Turbulated or de-turbulated

Turbulated or de-turbulated

Bentley, 25/30 and Wraith: Rolls-Royce described the cylinder head fitted to these models as being either "turbulated" or "de-turbulated". The question that is often asked is what is the difference; what is the meaning of "de-turbulated"?

The shape of the combustion chamber in the cylinder head on these engines is a ‘bath-tub’ shape, the size being dictated by the size of the valves, which are arranged side by side, and the size of the cylinder bore. The difference between the "turbulated" and "de-turbulated" cylinder heads lies in the shape of the side walls of the bath tub when viewed in a vertical cross-section.

The earlier cylinder heads were specified with a "turbulated" combustion chamber. In this configuration the width of the combustion chamber was reduced at the mouth of the combustion chamber, a lip being created on the gasket or fire face of the cylinder head. The intention of the lip was to create an element of swirl and turbulence in the incoming charge of the fuel-air mixture on the intake stroke of the engine.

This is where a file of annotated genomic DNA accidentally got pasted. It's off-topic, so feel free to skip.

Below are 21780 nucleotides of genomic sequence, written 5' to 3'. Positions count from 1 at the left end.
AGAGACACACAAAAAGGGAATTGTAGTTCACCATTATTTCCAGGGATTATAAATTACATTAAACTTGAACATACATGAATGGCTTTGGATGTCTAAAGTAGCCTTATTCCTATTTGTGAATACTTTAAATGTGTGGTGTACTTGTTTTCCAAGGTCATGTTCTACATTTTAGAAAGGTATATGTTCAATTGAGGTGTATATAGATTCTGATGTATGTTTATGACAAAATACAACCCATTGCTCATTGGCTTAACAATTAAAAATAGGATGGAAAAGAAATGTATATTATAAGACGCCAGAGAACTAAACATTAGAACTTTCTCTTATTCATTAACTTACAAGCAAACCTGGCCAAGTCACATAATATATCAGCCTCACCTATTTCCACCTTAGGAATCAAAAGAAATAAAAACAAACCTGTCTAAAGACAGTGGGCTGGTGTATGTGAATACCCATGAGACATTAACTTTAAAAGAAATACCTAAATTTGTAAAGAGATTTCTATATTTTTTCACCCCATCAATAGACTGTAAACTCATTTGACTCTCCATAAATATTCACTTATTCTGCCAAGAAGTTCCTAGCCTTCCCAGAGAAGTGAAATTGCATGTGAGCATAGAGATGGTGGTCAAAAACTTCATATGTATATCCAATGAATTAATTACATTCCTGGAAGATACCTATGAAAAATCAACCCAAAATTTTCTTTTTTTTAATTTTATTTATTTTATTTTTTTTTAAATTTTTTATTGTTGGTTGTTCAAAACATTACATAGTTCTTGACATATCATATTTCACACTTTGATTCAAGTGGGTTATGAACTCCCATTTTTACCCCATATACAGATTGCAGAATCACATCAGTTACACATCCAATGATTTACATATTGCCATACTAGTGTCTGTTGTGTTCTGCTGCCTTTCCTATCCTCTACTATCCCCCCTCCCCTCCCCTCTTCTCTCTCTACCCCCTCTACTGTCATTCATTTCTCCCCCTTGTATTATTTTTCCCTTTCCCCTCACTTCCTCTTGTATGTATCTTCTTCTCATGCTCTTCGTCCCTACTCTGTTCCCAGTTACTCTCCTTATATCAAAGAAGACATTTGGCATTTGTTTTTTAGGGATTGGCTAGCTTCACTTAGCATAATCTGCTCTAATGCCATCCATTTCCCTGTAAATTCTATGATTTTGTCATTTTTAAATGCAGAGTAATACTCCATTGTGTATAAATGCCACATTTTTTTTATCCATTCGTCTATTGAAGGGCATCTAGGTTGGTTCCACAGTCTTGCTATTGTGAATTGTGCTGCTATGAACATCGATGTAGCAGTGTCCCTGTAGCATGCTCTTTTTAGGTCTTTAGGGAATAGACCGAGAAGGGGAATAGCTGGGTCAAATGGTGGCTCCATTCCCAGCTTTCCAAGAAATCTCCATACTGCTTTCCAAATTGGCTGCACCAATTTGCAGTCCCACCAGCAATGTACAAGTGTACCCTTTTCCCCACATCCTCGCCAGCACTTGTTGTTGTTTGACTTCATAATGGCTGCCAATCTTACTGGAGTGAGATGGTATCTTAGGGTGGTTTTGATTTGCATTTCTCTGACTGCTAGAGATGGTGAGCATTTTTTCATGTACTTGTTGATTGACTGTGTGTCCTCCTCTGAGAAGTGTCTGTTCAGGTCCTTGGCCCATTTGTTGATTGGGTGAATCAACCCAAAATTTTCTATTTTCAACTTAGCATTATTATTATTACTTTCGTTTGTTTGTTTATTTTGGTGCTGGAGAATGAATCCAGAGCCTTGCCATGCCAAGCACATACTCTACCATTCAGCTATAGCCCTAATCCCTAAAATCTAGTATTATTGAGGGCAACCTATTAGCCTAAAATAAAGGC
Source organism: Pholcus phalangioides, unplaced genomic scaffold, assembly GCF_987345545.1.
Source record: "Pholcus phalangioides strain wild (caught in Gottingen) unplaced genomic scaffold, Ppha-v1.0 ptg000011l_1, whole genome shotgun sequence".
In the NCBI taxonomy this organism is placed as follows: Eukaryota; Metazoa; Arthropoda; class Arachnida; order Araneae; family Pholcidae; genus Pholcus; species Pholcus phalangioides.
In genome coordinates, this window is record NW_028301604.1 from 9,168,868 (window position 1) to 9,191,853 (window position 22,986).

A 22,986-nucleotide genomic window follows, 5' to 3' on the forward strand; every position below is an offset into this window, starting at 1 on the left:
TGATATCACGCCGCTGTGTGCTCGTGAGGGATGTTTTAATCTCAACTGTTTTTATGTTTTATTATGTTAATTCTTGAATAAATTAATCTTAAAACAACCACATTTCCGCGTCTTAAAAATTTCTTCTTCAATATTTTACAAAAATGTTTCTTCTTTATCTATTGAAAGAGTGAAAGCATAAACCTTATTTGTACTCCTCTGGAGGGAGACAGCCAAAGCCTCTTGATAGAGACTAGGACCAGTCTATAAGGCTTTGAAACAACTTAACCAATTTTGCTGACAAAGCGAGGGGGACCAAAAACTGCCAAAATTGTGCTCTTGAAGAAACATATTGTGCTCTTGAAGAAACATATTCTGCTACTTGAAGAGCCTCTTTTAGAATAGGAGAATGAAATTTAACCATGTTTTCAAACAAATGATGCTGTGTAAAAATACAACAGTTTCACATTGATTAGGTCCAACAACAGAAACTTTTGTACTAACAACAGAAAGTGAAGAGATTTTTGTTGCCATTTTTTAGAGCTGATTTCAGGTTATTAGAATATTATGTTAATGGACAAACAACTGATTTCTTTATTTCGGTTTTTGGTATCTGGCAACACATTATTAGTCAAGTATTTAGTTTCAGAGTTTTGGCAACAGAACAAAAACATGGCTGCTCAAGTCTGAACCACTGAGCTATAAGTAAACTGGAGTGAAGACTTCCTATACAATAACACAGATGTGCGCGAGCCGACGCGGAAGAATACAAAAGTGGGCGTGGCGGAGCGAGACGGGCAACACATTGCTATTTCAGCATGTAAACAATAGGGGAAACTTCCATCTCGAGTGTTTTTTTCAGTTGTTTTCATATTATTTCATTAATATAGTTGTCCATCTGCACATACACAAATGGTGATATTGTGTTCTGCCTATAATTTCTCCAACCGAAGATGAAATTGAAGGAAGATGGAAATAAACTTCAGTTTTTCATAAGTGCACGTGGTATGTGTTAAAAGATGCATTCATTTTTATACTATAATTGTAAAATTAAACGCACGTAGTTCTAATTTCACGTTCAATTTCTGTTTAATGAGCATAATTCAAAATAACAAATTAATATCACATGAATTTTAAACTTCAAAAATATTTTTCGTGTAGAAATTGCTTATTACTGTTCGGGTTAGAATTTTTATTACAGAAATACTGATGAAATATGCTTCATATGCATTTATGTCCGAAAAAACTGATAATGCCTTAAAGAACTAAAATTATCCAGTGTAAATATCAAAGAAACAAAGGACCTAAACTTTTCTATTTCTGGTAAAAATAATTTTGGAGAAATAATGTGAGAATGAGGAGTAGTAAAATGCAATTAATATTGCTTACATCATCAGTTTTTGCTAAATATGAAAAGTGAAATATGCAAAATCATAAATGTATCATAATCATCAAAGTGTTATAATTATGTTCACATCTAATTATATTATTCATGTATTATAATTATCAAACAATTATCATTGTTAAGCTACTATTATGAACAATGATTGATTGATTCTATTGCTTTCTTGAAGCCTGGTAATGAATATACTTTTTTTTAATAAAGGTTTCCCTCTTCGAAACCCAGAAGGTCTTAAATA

A side-effect of the lip on the combustion chamber, which effectively reduced its cross-section at the fire face, was to shroud part of the inlet valve, and to slow down the rate of flow of the gas entering the cylinder.

For the "de-turbulated" cylinder head the lip around the mouth of the combustion is deleted, leaving it straight-sided. In the case of the Bentley 4 1/4L this had the effect of reducing the compression ratio from 6.8:1 to 6.4:1. In addition the enforced swirl was also lost. However the cylinder filling was substantially improved, and this more than compensated for the potential loss in performance due to the lower compression ratio. By all accounts the loss in combustion efficiency due to the loss of swirl is negligible; it is debatable how effective this was as an enhancement to the engine performance.